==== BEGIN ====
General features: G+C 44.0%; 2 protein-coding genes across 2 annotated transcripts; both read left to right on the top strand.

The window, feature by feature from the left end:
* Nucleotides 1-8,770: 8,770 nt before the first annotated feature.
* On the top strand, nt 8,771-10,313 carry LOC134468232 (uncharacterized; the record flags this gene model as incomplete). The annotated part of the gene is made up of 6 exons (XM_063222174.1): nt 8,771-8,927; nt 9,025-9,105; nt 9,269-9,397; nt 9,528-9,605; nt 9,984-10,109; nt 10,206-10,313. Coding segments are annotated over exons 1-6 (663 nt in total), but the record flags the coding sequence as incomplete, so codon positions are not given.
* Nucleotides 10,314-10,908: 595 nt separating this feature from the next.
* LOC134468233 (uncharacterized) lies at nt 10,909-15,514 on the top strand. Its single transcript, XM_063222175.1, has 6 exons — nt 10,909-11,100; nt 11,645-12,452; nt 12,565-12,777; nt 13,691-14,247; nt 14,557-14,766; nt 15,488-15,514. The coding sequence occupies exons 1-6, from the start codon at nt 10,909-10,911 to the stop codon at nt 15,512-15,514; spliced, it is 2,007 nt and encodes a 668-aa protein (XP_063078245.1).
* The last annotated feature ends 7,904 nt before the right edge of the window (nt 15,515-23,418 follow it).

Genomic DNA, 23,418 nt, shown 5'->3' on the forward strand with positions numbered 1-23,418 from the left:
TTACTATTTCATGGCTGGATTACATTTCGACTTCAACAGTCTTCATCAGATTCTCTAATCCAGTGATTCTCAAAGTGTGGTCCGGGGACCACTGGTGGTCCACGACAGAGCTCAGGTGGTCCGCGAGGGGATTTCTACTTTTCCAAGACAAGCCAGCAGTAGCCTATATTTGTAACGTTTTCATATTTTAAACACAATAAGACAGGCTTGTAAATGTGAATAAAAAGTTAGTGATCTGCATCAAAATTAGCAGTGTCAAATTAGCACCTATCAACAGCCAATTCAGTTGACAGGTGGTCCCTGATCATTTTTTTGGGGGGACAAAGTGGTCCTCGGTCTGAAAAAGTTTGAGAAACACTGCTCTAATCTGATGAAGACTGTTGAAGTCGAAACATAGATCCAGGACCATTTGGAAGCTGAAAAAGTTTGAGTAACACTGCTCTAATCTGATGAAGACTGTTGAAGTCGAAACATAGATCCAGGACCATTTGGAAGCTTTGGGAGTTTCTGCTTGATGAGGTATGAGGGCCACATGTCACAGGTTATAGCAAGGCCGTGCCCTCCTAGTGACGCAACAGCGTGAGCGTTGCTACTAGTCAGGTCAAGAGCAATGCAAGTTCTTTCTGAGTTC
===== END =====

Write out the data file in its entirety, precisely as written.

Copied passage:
General features: G+C 44.0%; 2 protein-coding genes across 2 annotated transcripts; both read left to right on the top strand.

The window, feature by feature from the left end:
* Nucleotides 1-8,770: 8,770 nt before the first annotated feature.
* On the top strand, nt 8,771-10,313 carry LOC134468232 (uncharacterized; the record flags this gene model as incomplete). The annotated part of the gene is made up of 6 exons (XM_063222174.1): nt 8,771-8,927; nt 9,025-9,105; nt 9,269-9,397; nt 9,528-9,605; nt 9,984-10,109; nt 10,206-10,313. Coding segments are annotated over exons 1-6 (663 nt in total), but the record flags the coding sequence as incomplete, so codon positions are not given.
* Nucleotides 10,314-10,908: 595 nt separating this feature from the next.
* LOC134468233 (uncharacterized) lies at nt 10,909-15,514 on the top strand. Its single transcript, XM_063222175.1, has 6 exons — nt 10,909-11,100; nt 11,645-12,452; nt 12,565-12,777; nt 13,691-14,247; nt 14,557-14,766; nt 15,488-15,514. The coding sequence occupies exons 1-6, from the start codon at nt 10,909-10,911 to the stop codon at nt 15,512-15,514; spliced, it is 2,007 nt and encodes a 668-aa protein (XP_063078245.1).
* The last annotated feature ends 7,904 nt before the right edge of the window (nt 15,515-23,418 follow it).

Genomic DNA, 23,418 nt, shown 5'->3' on the forward strand with positions numbered 1-23,418 from the left:
TTACTATTTCATGGCTGGATTACATTTCGACTTCAACAGTCTTCATCAGATTCTCTAATCCAGTGATTCTCAAAGTGTGGTCCGGGGACCACTGGTGGTCCACGACAGAGCTCAGGTGGTCCGCGAGGGGATTTCTACTTTTCCAAGACAAGCCAGCAGTAGCCTATATTTGTAACGTTTTCATATTTTAAACACAATAAGACAGGCTTGTAAATGTGAATAAAAAGTTAGTGATCTGCATCAAAATTAGCAGTGTCAAATTAGCACCTATCAACAGCCAATTCAGTTGACAGGTGGTCCCTGATCATTTTTTTGGGGGGACAAAGTGGTCCTCGGTCTGAAAAAGTTTGAGAAACACTGCTCTAATCTGATGAAGACTGTTGAAGTCGAAACATAGATCCAGGACCATTTGGAAGCTGAAAAAGTTTGAGTAACACTGCTCTAATCTGATGAAGACTGTTGAAGTCGAAACATAGATCCAGGACCATTTGGAAGCTTTGGGAGTTTCTGCTTGATGAGGTATGAGGGCCACATGTCACAGGTTATAGCAAGGCCGTGCCCTCCTAGTGACGCAACAGCGTGAGCGTTGCTACTAGTCAGGTCAAGAGCAATGCAAGTTCTTTCTGAGTTC